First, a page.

A particularly promising example of an interdisciplinary system design approach that is needed is the study by Lederman et al. [65], the only study in our sample that was published in a technical venue. Their type of approach illustrates our earlier call for joining forces between health service research and technical domains of research in chronic care [66]. By sharing theoretical and methodological rationales for design processes, Lederman and co-workers enable others in the field to build on and compare the various intervention components, and to ultimately illuminate for whom they are effective, under what conditions, and why.

Values-based research and practices

Empowering technologies [13, 66] can also be disempowering [67, 68] depending on whose values and conceptions of evidence inform decisions about uses of new technologies on individual, professional, and societal levels [69]. While it may be easy to dismiss on moral grounds innovations like ‘chip in a pill’ (e.g., wireless surveillance of medication consumption via biological markers) that warns clinicians of a patient’s poor compliance [70], vigilance is also necessary for less obvious pitfalls. For example, an e-recovery tool that encourages service users to formulate and share with providers what is important to them, along with their personal goals, creates an obligation for providers to respond by seriously exploring realistic ways of adapting services to facilitate those goals. Arguably, if service providers are not prepared to do this, then offering such a tool would be ethically questionable.

The ethical issues associated with ubiquitous e-health-systems need constant attention, and they need it urgently [71]. Slade [23] argues that an important first step in all service design and daily clinical decision-making is to make the values of those involved explicit, and hence amenable to debate. Giving primacy to patient autonomy over biomedical beneficence appears as a defining value in recovery-oriented practices [23]. Interestingly, the epidemic growth of multiple long-term conditions in aging populations has prompted the biomedical literature to revisit similar ethical premises in efforts to resolve conflicting health and professional goals and their underlying values [72, 73]. Arguably, chronic care and recovery researchers could benefit from joining forces towards a values-based, alternative health outcome paradigm [72], accompanying measures [3941] and required changes to support systems [74, 75]. Finally, EU’s Responsible Research and Innovation (RRI) mission and participatory methods are well aligned with the values of recovery and can be an important ally in promoting an ethically sound e-recovery agenda.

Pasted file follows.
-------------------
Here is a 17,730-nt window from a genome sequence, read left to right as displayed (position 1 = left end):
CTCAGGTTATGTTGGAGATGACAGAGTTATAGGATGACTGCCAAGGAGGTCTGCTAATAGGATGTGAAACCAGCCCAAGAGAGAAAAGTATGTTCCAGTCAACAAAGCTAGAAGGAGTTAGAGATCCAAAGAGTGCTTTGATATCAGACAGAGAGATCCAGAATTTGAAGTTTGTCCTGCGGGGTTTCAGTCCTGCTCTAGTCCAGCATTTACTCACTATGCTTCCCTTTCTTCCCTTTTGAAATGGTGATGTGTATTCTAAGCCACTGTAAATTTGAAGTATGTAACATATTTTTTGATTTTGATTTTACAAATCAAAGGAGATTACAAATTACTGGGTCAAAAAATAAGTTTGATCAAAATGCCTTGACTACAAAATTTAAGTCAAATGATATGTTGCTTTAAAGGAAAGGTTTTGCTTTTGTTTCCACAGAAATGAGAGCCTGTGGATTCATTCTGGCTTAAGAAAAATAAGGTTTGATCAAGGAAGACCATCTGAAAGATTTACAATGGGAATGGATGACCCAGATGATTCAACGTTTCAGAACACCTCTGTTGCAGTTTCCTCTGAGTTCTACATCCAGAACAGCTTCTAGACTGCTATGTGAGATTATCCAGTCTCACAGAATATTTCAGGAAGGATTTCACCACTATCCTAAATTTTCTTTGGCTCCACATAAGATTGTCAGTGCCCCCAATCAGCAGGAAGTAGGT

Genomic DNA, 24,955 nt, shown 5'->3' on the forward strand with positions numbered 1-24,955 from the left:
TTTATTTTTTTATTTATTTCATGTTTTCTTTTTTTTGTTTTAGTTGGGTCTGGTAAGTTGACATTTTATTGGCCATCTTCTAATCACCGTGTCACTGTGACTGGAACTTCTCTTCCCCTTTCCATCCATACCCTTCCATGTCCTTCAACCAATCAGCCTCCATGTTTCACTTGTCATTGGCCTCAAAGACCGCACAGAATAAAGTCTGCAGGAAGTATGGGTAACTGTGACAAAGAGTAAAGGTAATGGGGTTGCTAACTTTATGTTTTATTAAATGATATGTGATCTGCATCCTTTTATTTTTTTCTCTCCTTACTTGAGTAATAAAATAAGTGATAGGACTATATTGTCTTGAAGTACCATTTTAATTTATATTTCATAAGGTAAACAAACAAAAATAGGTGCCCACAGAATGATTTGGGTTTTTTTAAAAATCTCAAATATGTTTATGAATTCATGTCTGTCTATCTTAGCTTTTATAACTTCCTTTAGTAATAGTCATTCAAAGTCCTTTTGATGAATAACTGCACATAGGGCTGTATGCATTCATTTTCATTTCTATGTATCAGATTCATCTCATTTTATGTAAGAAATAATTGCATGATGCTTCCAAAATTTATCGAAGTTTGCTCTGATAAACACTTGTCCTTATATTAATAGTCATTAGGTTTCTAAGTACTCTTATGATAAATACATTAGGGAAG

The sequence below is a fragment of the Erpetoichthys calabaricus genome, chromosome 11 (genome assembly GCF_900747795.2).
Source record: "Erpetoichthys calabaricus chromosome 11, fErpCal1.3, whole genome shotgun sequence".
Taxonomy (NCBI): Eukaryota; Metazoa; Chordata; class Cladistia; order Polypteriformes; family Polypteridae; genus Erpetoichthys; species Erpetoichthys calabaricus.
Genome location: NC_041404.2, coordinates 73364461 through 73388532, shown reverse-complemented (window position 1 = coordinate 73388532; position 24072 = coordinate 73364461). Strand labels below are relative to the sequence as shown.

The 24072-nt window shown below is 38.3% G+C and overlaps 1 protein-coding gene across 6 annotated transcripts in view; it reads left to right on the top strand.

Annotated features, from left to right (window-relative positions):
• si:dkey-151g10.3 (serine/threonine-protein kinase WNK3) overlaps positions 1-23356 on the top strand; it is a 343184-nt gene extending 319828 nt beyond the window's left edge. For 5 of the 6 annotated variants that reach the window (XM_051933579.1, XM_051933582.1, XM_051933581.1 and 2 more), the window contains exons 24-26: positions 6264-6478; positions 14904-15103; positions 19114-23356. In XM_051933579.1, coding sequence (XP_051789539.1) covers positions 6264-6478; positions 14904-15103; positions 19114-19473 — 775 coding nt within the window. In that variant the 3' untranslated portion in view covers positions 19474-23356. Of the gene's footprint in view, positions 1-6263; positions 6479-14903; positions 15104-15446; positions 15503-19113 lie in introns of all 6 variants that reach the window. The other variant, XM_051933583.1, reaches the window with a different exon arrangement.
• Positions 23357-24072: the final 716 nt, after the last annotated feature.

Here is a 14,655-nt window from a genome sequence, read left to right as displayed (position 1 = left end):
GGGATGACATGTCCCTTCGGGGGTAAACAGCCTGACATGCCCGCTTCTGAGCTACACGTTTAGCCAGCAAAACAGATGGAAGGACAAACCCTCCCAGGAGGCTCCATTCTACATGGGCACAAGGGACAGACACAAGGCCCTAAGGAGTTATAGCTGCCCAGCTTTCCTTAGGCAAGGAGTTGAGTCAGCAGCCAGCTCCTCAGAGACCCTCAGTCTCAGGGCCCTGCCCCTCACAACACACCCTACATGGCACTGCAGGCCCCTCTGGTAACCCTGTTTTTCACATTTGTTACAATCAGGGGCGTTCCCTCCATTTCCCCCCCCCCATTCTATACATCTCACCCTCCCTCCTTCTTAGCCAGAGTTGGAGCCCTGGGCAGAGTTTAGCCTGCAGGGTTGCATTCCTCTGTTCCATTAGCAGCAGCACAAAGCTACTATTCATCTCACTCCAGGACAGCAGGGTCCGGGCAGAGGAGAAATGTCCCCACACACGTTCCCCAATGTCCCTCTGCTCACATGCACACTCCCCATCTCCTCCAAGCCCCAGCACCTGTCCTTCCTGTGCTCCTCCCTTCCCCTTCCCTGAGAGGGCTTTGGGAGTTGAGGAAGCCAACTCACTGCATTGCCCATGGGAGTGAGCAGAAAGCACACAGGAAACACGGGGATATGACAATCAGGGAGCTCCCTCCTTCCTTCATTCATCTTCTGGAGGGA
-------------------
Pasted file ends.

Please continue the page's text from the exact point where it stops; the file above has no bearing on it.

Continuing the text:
Internet as a facilitator for organizational transformation

Implementing organizational transformation towards recovery-oriented services has been found to be challenging [3235]. It is probably unlikely that e-recovery interventions will demonstrate recovery-oriented findings, as long as they operate within organizations that work at odds with recovery principles. Also, barriers to electronic communication in clinical environments [76], along with clinician resistance and uncertainty towards transformation of therapeutic relationships in line with partnership principles [77], are likely to impede e-recovery practices. Nevertheless, incremental changes currently facilitated by narrow components of e-recovery, e.g., shared decision-making [78], may stimulate new types of dialogue and insights that in turn stimulate broader organizational changes aligned with recovery.

Strengths and limitations